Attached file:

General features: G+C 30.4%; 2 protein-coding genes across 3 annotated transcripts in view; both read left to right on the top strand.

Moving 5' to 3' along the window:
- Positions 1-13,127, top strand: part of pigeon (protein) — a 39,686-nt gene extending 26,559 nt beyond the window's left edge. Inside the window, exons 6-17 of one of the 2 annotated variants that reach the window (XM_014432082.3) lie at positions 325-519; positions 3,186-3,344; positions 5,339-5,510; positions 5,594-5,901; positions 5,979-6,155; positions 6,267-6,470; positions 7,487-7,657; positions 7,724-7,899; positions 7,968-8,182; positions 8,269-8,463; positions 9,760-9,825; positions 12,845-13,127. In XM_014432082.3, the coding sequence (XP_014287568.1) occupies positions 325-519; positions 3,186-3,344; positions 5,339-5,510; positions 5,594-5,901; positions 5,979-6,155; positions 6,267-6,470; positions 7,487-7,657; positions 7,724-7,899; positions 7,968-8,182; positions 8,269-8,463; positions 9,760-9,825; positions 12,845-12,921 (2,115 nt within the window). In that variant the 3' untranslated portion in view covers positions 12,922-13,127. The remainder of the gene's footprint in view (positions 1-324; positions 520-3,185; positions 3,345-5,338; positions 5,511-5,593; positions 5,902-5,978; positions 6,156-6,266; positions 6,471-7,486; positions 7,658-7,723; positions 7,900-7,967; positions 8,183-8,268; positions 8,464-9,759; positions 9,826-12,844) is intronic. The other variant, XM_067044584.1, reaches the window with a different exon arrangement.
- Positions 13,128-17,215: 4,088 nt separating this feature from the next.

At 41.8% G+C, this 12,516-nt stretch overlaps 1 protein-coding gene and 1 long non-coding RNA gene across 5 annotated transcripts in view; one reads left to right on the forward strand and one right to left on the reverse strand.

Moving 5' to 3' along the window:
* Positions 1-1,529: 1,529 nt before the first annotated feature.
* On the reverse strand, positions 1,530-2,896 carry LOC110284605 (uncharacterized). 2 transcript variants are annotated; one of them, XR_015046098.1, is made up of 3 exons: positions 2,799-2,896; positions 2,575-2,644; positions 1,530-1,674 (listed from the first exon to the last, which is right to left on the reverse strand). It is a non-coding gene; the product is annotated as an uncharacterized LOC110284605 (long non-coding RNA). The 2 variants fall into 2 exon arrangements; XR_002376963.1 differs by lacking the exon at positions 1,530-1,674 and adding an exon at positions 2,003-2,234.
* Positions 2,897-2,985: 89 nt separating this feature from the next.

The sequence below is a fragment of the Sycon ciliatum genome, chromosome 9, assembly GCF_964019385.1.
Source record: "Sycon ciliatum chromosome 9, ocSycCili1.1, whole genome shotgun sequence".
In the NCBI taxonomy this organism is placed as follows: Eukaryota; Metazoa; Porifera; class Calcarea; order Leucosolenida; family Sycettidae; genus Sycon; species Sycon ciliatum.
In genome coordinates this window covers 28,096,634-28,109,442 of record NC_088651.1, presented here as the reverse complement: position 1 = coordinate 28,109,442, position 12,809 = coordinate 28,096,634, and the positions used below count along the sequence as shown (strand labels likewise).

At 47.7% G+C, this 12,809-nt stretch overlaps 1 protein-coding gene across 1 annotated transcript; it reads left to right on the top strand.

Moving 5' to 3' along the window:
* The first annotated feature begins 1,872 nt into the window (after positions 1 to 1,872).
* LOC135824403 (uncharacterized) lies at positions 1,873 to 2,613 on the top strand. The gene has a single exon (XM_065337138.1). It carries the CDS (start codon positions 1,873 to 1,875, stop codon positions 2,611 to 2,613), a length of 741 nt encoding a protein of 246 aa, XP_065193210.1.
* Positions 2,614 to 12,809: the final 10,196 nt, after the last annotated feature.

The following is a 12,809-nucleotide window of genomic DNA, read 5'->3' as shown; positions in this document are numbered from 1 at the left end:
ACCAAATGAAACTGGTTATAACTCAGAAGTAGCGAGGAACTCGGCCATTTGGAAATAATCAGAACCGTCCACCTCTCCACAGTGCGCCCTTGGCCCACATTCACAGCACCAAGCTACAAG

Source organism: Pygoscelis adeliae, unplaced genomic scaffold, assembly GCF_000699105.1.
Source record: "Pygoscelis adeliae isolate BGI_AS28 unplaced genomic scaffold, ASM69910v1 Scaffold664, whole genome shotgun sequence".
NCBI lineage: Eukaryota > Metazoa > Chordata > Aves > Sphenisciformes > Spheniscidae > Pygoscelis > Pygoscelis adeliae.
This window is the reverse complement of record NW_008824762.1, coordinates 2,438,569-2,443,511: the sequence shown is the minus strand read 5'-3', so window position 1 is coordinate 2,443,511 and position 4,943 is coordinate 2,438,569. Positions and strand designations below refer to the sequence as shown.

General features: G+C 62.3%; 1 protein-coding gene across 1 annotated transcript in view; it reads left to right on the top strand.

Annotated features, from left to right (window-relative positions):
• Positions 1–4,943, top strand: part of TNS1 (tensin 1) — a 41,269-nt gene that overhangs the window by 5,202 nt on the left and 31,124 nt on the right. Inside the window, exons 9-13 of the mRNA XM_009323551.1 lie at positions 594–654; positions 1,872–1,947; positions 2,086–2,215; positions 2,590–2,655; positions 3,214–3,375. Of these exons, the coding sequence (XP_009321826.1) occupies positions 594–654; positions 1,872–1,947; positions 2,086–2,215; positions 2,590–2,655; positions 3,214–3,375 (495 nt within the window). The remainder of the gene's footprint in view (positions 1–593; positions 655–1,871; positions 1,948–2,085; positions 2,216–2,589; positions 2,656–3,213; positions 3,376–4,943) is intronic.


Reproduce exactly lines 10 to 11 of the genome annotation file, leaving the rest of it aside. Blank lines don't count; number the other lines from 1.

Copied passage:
The sequence below is a fragment of the Sycon ciliatum genome, chromosome 9, assembly GCF_964019385.1.
Source record: "Sycon ciliatum chromosome 9, ocSycCili1.1, whole genome shotgun sequence".